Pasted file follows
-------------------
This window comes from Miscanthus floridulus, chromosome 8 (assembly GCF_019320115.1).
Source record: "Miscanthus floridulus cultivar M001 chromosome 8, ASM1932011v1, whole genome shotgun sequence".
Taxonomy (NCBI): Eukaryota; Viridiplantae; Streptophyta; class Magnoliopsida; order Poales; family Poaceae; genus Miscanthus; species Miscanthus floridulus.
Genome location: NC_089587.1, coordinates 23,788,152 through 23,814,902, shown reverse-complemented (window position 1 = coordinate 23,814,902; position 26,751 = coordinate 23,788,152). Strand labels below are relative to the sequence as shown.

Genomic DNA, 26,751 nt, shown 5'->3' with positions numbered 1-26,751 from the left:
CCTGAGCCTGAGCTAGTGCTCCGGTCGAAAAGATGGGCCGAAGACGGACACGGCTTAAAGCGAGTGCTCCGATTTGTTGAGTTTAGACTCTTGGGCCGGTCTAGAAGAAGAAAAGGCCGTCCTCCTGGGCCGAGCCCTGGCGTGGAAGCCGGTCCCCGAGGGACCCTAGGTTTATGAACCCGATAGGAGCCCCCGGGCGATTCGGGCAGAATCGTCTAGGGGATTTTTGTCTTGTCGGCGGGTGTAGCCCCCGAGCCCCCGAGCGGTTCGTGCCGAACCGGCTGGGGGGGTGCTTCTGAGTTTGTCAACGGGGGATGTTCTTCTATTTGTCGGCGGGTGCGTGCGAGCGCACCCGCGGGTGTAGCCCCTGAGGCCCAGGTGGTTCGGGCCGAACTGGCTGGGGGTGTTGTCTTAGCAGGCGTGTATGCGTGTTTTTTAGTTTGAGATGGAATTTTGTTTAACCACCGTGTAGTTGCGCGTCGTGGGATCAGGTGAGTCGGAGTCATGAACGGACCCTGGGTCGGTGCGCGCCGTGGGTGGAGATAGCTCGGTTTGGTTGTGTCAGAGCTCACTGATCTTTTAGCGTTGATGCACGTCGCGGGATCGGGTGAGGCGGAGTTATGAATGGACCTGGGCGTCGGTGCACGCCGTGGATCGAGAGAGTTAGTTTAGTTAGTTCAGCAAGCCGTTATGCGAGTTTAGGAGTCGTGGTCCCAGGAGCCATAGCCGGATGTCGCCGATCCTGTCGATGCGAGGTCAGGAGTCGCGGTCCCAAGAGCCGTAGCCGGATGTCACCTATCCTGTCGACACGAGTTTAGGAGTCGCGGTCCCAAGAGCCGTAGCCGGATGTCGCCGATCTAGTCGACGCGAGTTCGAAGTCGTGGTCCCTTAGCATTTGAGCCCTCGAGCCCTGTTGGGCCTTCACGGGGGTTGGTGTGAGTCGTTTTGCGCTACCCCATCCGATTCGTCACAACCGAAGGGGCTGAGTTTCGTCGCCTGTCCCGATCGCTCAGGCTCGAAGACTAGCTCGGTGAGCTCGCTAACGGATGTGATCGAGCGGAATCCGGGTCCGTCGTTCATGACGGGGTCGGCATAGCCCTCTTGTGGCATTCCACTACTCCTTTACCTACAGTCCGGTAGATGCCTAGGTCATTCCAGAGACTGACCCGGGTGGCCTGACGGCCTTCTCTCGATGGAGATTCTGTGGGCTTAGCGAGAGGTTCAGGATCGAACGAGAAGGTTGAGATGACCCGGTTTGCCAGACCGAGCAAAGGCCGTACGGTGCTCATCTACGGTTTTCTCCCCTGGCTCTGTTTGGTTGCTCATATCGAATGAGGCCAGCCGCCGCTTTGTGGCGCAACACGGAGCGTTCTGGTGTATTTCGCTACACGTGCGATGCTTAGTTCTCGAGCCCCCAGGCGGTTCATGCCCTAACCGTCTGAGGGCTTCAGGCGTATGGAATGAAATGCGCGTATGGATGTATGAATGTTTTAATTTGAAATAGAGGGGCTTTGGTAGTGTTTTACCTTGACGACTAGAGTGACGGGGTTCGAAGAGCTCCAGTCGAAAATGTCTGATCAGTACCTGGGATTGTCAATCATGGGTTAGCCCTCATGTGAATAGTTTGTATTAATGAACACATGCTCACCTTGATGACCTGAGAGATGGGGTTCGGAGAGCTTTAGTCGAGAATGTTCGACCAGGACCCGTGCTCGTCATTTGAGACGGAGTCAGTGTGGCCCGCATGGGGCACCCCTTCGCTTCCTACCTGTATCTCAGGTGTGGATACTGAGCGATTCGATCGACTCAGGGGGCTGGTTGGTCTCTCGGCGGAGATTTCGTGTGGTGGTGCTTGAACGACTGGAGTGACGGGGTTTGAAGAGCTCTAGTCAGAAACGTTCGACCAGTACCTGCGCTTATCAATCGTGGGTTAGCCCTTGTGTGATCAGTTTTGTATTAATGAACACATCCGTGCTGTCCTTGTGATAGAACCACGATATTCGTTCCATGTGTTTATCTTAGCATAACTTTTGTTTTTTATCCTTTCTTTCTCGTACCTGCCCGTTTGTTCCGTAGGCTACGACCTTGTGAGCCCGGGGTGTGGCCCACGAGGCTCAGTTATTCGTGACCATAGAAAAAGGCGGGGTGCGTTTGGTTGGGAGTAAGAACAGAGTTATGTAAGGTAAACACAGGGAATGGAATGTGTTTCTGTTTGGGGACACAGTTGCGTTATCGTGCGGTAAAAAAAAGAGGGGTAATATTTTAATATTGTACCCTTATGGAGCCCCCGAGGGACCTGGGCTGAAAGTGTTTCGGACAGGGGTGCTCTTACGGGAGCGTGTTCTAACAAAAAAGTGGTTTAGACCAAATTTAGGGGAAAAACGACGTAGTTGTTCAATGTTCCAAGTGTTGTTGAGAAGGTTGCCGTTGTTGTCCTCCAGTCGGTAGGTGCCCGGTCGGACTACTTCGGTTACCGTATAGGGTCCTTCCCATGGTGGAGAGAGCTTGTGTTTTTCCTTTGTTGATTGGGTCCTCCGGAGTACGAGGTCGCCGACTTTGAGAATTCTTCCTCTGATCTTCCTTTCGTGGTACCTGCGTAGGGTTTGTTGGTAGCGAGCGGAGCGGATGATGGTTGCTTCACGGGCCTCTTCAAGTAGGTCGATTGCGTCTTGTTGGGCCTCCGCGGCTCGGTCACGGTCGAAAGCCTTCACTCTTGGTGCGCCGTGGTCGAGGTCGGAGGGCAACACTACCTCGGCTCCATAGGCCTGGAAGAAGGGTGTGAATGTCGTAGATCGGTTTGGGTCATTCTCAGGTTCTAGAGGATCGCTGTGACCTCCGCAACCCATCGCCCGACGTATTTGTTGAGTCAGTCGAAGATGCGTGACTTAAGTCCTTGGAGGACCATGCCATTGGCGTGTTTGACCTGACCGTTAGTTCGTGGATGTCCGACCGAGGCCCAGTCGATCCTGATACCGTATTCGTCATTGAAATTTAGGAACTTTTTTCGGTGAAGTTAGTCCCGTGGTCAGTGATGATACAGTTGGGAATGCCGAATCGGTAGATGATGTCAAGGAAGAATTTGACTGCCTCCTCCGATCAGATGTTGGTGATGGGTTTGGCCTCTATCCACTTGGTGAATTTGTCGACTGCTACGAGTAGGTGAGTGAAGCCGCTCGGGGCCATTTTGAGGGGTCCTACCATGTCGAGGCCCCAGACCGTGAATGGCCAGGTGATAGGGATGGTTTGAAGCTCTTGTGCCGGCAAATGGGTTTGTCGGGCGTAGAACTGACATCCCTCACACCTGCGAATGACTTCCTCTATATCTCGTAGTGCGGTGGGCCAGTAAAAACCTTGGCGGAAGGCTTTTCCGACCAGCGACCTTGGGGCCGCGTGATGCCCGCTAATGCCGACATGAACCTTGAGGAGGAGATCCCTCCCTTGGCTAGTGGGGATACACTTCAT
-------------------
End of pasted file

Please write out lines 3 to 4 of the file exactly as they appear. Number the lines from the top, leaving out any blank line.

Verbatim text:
Taxonomy (NCBI): Eukaryota; Viridiplantae; Streptophyta; class Magnoliopsida; order Poales; family Poaceae; genus Miscanthus; species Miscanthus floridulus.
Genome location: NC_089587.1, coordinates 23,788,152 through 23,814,902, shown reverse-complemented (window position 1 = coordinate 23,814,902; position 26,751 = coordinate 23,788,152). Strand labels below are relative to the sequence as shown.